valued in institutions and business. reflect on the degree or roots of their growth. It's worth that many women felt they had received much support
While men tend to think dualistically-it's cither this and affirmation from their husbands."
reading if for no other reason than for the reader to say,
way or thai-women lend to think multivariantly, i.e. why "That's my story." We have a shared experience of It's a good book, one that will stay around for awhile,
not a third or fourth way, as well? This kind of thinking women who grew up in one church, reared children in one that will be immensely useful jn Catholic women's
complements and adds to options and has resulted in another, and face a third. groups. It will also be helpful for Catholic men, married
creative approaches and products that have benefited We need to know we aren't alone, that the old injunc- or clergy, in understanding what happened lo those good
institutions open to creativity. Scattered thinking often tions still infect us while the new excite us. It's an honest Catholic women in their midst.
comes from women's experiences told in their stories. book, not a radical one. The author has an unusual ability (c. 1988 Alt Publishing Co.)
Lives of quiet dedication
By Carol Farrell thought he was going to add that more than just being a ous story. Even as he battled cancer, he made sure he
Director of Family Life Ministry good man, maybe Mike was a saint. always had a joke for his favorite doctor.
What an odd thought! Mike, a saint? Saints are so old- Charlie had apassion for his family and his friends. He
Funerals have a way Of putting life into perspective for fashioned, so un-contemporary. Most of us picture them spoke of his friends as his family away from home. He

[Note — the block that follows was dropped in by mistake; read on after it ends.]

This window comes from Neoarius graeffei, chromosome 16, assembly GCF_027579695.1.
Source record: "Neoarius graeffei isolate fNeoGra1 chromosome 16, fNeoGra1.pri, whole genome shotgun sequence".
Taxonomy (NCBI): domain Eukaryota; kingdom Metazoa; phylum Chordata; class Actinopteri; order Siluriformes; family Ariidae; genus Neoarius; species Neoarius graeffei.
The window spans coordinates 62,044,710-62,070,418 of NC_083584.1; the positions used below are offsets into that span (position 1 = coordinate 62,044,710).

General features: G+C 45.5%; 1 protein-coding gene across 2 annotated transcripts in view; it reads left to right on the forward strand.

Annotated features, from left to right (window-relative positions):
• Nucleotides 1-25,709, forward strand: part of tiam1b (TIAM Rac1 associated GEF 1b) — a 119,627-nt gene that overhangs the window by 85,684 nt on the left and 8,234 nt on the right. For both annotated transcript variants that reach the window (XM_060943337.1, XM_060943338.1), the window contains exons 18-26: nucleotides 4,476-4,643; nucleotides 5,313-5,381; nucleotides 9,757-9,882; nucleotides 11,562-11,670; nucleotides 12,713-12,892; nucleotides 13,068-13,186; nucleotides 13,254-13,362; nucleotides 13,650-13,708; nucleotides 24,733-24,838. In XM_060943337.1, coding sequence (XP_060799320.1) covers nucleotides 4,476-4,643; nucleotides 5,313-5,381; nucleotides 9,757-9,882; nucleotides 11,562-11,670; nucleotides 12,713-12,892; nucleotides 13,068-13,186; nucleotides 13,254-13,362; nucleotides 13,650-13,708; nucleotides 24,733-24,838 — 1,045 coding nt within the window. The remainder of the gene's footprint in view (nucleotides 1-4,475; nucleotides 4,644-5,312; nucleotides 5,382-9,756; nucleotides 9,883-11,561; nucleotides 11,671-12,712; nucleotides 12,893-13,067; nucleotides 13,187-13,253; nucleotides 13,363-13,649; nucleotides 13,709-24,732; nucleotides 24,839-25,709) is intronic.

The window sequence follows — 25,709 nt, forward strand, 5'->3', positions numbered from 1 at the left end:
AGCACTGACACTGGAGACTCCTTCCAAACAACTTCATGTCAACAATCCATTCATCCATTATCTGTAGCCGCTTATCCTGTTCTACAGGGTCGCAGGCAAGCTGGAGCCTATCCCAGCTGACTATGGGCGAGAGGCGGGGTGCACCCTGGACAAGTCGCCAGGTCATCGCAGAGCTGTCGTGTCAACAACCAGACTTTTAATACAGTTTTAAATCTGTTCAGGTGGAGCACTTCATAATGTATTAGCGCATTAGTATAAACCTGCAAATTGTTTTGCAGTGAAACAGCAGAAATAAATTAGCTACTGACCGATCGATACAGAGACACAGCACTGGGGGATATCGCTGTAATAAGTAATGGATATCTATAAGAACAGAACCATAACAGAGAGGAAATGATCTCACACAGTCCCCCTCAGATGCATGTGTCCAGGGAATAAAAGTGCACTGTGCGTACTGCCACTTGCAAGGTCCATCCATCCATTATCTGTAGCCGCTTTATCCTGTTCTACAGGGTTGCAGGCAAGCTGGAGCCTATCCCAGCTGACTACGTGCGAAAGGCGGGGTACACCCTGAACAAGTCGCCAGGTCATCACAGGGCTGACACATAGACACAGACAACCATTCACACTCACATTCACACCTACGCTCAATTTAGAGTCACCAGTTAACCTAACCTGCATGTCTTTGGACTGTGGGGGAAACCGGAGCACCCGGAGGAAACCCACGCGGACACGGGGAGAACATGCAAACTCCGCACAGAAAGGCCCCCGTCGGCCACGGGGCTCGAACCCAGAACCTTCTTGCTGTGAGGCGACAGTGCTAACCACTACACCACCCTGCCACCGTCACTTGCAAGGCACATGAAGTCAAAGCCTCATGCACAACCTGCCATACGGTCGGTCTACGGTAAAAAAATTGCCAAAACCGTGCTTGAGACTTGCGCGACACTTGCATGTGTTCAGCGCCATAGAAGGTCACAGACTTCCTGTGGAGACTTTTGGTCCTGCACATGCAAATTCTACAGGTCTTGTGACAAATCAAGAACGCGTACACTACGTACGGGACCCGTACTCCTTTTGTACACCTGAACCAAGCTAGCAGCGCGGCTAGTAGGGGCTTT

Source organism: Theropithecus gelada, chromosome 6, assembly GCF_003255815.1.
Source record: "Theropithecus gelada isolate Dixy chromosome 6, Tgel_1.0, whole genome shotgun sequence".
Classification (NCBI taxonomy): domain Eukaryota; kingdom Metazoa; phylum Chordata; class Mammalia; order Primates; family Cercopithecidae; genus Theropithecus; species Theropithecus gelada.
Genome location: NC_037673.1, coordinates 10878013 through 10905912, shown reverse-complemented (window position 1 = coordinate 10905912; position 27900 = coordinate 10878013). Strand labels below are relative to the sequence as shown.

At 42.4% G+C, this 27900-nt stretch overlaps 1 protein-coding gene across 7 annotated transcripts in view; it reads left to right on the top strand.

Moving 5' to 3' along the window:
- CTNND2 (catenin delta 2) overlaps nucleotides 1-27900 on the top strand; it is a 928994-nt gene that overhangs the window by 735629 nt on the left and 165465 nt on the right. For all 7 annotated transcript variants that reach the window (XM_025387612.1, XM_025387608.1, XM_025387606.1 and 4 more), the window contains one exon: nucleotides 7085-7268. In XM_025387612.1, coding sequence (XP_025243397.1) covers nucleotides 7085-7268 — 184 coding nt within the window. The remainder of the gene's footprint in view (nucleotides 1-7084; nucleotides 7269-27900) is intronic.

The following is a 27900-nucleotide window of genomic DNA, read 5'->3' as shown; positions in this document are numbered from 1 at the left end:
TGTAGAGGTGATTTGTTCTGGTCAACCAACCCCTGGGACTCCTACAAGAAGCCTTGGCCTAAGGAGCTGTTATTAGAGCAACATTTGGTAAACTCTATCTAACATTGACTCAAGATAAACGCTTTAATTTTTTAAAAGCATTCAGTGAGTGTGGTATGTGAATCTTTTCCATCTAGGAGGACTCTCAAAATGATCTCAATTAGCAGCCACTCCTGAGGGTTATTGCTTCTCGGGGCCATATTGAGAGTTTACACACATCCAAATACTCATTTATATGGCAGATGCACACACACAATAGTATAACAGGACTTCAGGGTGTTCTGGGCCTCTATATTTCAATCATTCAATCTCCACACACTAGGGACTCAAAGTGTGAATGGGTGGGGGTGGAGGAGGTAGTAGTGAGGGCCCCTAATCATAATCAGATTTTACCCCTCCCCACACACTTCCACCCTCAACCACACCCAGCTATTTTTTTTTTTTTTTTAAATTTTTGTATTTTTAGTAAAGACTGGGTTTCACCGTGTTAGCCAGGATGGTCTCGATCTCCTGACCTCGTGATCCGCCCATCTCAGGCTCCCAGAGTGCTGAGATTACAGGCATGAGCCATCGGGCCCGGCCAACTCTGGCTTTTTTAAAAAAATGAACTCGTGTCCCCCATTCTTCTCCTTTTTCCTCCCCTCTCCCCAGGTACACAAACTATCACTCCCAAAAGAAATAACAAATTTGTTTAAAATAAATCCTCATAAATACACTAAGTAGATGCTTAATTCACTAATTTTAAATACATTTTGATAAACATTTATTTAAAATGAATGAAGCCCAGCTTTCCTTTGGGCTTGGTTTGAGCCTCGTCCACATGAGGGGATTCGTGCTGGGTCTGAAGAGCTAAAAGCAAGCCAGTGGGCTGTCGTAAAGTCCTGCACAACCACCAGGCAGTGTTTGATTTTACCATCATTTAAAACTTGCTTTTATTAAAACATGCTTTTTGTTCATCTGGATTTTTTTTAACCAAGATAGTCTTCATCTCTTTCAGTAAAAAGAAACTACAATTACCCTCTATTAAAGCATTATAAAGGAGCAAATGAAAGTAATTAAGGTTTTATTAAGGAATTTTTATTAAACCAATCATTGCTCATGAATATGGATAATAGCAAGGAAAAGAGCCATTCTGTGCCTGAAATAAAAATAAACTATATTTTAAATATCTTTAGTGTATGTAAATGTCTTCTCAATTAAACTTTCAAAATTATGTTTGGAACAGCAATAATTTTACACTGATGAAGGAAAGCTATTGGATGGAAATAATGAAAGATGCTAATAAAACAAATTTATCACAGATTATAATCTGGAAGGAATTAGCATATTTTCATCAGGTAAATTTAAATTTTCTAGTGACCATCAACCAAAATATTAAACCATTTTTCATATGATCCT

us. Last night I attended the wake, and this morning the as blood-less, passion-less, plastic creatures who never saw them as people who loved, cared for and worried
funeral, of a long-time friend whose death was quite cussed when they stubbed their toe or experienced a real about each other, who shared in each other's joys and
unexpected. The fact that we had visited with his wife temptation in their life. Their lives seem so remote and sorrows, and prayed for each other. One of Charlie's last
just the nightbeforc made the news of hisdcalh that much unlike ours that we are in no way inspired to model conversations was shared at his wake. In it had spoken of
more unreal and difficult to accept. ourselves after them. But I think that that image is more his friends as "the Body of Christ for each other." As we
At the wake, Mike's oldest son spoke of his father with the fault of the biographers than the saint. listened we each felt proud to be numbered among his
a simple eloquence and sincerity that moved everyone to Saints, to me, are people who live lives of quite dedi- friends, and humbled, too.
tears. His was the kind of tribute that a parent could cation to the people they arc responsible to and the ideals Ever since than I have thought of Charlie as the Patron